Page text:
I get it. Really, I do. I've been on both sides of this conundrum in various subcultures, which is one reason that I started posting stuff in this blog, rather than  hopping on a forum somewhere and thrashing through my own newbie transgressions in public. I had actually realized just how cliche a painted Maverick was well before I decided to participate in Steampunk actively, and even looked around at pretty much every other plastic dart gun model before succumbing to the urge... Yes, I have a Maverick and a set of paints, and I"m not afraid to use them. After all, you gotta start somewhere. But I promise not to glue decorative brass gears to it.

Friday, June 10, 2011

Where to Start?

So now that I know that there is a subculture out there that isn't completely hung up on historical accuracy, that has a sense of humor as well as a sense of style and a sense of history, that encourages DIY and experimentation, and that's large enough to generate its own series of cons, how does one go about joining in?

In my case, being a perennial introvert, I start by reading about it. I've got several lists of blogs and websites (the ones I refer to most frequently are linked in the "My Blog List" sidebar, along with several books (both Victorian and Modern) and a Pandora station set to Abney Park for atmosphere... As I look around, I realize a number of things. One, I already know several folks who are involved to a greater or lesser degree - a friend who attended a recent con as Mama Gkika (of Girl Genius fame), another who got tagged in someone else's Facebook album wearing a pith helmet and khaki shorts while fondling a repainted Nerf rifle, and a co-worker whose steamsona evidently operates of the same basement that my Real Life job takes place in...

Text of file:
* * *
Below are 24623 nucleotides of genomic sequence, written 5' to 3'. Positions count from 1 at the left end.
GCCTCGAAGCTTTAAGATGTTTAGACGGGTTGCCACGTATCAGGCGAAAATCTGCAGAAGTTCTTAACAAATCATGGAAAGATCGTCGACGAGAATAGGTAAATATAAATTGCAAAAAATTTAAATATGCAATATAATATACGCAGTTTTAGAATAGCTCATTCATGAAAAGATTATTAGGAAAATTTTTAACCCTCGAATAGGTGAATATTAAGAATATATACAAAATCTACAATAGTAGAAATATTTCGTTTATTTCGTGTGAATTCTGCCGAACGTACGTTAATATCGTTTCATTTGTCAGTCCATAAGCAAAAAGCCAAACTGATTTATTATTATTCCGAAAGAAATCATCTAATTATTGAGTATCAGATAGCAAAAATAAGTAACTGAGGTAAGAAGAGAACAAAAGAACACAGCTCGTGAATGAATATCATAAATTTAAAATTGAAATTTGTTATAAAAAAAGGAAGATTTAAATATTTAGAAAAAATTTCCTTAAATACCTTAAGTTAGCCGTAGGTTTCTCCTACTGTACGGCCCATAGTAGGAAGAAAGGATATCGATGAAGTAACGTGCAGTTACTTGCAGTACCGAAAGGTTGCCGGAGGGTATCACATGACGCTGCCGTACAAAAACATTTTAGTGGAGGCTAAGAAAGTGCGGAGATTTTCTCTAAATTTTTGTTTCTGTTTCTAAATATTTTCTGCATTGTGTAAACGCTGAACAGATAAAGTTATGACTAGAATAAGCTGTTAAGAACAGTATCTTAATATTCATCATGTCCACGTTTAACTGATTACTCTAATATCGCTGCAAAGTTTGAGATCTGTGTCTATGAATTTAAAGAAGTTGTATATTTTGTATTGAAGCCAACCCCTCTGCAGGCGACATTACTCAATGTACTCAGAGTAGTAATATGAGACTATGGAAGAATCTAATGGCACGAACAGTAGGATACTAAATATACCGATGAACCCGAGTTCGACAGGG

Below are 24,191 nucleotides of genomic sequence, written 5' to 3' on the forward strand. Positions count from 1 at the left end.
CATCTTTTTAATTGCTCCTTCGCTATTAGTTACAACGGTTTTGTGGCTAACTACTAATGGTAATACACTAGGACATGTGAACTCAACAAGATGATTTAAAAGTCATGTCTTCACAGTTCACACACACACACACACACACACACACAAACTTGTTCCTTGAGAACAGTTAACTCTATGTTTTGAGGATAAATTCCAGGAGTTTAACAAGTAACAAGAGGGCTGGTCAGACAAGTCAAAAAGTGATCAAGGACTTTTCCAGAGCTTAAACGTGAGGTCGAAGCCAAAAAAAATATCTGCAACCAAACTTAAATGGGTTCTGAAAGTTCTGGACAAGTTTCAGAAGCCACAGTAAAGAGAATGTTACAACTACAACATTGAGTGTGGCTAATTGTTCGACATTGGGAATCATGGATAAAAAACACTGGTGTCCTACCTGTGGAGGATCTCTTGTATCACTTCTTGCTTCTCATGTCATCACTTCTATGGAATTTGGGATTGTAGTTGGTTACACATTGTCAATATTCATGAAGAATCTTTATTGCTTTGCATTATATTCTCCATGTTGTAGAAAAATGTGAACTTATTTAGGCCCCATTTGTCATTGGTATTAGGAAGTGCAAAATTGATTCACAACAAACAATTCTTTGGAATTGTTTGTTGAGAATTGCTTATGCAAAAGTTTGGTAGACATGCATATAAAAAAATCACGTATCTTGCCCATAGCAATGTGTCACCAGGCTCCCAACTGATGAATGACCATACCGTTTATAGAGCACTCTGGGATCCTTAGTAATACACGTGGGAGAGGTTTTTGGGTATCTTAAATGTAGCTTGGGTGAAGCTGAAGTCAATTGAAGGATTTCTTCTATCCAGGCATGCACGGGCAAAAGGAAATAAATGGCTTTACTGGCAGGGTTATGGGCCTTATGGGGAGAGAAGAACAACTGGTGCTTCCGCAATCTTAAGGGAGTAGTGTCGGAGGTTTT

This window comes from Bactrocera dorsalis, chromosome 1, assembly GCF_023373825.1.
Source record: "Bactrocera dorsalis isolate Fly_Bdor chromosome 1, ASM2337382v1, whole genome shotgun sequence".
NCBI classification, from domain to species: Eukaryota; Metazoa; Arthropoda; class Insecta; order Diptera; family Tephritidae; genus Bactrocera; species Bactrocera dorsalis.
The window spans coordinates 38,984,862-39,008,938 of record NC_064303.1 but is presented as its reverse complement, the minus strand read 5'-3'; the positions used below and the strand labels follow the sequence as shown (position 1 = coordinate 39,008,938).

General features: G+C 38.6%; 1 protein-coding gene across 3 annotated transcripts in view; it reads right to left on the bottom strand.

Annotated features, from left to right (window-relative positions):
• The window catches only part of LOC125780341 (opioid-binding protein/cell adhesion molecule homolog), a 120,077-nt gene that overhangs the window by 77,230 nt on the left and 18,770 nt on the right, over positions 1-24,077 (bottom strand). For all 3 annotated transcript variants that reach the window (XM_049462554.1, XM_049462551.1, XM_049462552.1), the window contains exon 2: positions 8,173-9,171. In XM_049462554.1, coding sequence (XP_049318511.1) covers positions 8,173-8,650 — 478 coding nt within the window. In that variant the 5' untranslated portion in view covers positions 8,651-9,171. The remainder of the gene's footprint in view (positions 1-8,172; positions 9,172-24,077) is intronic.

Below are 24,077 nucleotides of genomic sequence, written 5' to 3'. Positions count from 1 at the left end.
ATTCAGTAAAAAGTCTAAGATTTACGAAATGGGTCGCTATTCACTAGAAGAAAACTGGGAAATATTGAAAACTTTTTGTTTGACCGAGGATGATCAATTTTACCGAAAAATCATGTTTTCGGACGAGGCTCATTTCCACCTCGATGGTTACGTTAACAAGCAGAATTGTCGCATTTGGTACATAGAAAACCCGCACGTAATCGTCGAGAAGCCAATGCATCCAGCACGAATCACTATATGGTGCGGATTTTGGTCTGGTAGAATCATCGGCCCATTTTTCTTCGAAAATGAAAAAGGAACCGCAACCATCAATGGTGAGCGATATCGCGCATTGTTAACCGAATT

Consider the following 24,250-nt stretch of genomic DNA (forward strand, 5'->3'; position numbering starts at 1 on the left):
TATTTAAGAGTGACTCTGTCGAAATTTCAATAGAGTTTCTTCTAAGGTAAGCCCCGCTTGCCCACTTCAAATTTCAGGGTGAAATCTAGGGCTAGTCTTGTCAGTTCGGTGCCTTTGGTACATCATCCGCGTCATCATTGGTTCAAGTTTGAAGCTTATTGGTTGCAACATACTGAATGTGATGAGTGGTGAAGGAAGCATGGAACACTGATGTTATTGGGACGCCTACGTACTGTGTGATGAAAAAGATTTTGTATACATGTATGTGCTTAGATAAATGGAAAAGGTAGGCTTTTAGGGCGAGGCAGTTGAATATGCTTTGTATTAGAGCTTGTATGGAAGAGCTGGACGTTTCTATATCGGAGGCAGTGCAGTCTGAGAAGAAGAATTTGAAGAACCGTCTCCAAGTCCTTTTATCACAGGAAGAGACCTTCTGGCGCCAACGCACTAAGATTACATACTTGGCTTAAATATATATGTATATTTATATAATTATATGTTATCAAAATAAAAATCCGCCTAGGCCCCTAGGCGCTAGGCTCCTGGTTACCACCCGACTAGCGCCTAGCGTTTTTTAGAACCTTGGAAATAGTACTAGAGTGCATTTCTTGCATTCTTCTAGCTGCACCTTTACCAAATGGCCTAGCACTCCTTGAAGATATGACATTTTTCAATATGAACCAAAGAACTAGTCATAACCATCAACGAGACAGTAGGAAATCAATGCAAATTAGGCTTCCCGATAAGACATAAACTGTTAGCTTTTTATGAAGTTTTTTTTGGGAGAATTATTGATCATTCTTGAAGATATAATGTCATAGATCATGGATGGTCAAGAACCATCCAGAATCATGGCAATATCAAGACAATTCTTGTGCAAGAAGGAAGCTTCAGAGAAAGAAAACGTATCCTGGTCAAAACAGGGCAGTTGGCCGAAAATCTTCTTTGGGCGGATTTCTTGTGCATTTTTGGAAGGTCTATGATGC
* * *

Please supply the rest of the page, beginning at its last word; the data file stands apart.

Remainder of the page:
Being acquainted with other introverts of a scholarly nature, I also discuss my budding interest with them, and the conversation almost immediately turns to questions of privilege, identity, and racial projects - because that's what we do for fun. Seriously. Look up "Moff's Law" - I found it via the Silver Goggles blog, and had an epiphany. Turns out that while there is a certain amount of reification of imperialism and Victorianism inherent to a Steampunk worldview, the precise amount is highly variable and subject to irony, parody, reflection, deconstruction, and serious analysis. Wheee! I'm already following blogs by two graduate students working on Steampunk projects, and I look forward to finding more. It's almost enough to get me to dust off my GRE scores and try to get back in myself...

But then I might not have time to start the craft projects. After purchasing my second Utilikilt, I had a sudden thought that the canvas duck model with the leather hammer loop would make a pretty good foundation piece for a Steampunk outfit, and that's when I suddenly got the research bug. I'm saving up for a pair of premade boots, but I've picked up a couple of Nerf guns that I plan to spraypaint this weekend... I found out that there's a Tandy Leather Factory outlet just north of my neighborhood, and I've still got some leftover odds and sods from the short-lived Viking Garb making era. And I found out that one of the guys that I work with (and game with, and do game development with) knows how to weld... Time to complete a project or two.